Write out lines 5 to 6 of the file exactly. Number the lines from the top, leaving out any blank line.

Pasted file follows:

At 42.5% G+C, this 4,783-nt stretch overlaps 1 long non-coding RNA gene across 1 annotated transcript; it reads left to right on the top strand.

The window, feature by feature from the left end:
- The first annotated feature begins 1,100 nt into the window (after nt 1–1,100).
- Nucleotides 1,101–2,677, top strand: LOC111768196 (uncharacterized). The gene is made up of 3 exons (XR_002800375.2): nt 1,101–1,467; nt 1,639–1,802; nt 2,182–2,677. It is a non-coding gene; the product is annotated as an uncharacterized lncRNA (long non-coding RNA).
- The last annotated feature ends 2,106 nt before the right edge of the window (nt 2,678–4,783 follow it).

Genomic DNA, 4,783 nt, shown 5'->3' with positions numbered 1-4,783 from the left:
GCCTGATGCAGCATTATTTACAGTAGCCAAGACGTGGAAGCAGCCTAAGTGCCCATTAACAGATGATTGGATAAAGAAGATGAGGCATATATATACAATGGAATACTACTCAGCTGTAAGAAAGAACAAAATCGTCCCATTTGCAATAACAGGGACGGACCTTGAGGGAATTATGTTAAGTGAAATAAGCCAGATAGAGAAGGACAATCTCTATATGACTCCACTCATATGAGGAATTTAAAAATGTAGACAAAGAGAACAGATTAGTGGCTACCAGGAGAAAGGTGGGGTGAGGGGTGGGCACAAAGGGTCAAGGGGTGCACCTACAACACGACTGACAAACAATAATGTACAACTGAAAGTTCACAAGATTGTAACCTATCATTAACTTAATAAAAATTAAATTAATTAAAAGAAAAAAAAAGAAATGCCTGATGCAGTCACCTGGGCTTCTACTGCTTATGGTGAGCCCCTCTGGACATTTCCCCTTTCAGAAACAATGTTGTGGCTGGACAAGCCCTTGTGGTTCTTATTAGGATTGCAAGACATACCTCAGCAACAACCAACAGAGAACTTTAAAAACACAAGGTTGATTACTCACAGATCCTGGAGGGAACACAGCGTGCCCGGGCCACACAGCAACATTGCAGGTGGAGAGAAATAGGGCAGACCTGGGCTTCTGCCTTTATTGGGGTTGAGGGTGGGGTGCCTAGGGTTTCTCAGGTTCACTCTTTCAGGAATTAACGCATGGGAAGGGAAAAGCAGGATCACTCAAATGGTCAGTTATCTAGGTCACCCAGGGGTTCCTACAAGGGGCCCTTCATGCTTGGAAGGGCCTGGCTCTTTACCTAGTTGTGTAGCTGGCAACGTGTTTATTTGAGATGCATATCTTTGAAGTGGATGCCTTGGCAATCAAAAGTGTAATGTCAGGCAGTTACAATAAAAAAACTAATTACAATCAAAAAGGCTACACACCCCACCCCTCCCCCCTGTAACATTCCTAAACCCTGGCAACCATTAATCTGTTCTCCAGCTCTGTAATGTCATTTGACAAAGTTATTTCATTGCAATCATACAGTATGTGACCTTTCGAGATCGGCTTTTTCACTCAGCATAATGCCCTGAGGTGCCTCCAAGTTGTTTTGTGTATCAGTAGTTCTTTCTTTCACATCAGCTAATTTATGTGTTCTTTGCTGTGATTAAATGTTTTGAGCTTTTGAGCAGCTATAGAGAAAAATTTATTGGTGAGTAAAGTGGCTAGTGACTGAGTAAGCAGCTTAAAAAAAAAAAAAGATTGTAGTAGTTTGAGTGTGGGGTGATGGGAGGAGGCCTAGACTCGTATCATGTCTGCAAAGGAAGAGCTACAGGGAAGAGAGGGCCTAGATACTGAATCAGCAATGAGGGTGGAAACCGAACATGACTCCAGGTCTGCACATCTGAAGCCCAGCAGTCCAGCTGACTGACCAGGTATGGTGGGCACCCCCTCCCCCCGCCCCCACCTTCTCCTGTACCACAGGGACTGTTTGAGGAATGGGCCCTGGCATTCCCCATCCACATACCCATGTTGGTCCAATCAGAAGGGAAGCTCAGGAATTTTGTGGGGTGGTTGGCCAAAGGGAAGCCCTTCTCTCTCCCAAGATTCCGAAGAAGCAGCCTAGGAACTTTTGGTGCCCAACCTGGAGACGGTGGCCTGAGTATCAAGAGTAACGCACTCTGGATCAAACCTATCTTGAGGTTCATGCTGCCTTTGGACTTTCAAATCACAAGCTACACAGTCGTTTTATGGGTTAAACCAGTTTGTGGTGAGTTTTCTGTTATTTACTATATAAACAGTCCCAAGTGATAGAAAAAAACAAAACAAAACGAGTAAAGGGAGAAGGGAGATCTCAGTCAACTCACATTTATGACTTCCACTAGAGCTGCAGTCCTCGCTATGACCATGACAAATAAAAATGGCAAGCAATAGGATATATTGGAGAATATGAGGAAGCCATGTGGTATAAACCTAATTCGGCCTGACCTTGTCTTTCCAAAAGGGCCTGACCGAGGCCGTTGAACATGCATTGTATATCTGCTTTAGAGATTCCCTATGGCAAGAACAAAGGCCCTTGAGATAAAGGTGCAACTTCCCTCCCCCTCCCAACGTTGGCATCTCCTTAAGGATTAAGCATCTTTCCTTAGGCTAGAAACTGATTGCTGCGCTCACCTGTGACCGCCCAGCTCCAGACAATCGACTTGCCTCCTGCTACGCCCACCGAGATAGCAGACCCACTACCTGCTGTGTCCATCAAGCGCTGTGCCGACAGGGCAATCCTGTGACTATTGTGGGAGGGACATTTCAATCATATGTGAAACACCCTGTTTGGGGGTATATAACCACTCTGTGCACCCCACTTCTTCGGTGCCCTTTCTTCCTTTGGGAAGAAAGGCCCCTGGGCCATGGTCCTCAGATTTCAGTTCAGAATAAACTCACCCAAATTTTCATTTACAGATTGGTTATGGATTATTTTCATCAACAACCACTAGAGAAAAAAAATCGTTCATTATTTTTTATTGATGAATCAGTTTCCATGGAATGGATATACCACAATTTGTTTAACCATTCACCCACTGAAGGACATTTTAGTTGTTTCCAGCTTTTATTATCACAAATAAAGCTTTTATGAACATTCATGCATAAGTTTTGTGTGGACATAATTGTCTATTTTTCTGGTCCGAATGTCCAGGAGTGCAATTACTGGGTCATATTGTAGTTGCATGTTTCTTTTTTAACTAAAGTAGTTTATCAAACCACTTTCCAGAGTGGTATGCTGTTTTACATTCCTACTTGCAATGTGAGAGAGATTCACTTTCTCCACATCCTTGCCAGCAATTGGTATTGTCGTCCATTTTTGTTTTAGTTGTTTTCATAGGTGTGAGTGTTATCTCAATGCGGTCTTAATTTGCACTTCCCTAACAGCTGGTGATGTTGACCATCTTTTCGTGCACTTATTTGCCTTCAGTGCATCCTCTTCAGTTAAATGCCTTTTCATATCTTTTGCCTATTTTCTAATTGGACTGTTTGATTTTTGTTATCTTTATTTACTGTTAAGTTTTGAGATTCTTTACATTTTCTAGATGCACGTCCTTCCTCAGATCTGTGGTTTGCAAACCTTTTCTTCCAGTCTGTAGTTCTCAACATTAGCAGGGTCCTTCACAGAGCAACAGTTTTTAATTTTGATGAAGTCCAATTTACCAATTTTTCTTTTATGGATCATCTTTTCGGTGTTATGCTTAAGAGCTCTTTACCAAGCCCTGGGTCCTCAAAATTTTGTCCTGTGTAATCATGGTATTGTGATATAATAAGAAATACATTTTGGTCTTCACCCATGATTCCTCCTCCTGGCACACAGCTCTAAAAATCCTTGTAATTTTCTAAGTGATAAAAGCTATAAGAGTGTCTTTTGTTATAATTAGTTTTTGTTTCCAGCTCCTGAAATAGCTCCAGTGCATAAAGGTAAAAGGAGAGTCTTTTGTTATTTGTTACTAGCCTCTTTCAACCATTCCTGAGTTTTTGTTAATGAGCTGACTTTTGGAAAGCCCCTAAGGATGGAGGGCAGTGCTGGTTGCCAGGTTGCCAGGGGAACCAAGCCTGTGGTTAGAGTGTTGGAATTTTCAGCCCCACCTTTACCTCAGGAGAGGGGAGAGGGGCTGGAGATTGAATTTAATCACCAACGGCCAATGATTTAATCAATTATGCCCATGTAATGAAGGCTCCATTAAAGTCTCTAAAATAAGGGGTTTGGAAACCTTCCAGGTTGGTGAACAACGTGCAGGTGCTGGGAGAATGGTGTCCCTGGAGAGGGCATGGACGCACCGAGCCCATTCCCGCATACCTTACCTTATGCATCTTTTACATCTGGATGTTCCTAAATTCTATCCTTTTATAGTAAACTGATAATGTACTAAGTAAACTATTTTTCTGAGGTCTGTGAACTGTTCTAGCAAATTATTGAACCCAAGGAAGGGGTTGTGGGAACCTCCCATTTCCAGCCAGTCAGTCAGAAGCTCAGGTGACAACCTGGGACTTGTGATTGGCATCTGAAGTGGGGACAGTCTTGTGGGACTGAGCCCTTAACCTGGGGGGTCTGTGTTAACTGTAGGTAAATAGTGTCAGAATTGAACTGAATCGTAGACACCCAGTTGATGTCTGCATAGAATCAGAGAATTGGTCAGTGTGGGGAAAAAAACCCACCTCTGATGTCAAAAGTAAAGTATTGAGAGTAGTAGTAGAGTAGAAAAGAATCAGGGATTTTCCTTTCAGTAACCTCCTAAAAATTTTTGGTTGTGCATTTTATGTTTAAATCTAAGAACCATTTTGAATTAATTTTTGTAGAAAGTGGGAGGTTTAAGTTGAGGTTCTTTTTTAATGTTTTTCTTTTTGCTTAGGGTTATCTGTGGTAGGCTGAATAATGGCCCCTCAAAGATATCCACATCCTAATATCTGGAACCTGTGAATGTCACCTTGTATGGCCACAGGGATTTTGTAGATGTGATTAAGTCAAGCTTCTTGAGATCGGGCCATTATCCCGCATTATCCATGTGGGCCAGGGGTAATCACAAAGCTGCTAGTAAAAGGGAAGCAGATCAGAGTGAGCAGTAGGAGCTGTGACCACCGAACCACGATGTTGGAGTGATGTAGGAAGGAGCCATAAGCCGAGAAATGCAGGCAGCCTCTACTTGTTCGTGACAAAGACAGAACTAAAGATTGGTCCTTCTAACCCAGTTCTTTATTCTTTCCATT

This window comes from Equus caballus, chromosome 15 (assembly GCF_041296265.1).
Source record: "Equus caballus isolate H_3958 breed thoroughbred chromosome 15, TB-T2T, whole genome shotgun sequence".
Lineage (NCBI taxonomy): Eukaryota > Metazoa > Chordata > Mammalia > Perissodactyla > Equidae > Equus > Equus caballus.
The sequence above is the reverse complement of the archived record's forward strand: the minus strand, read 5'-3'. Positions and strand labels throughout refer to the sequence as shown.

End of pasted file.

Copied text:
- The last annotated feature ends 2,106 nt before the right edge of the window (nt 2,678–4,783 follow it).

Genomic DNA, 4,783 nt, shown 5'->3' with positions numbered 1-4,783 from the left: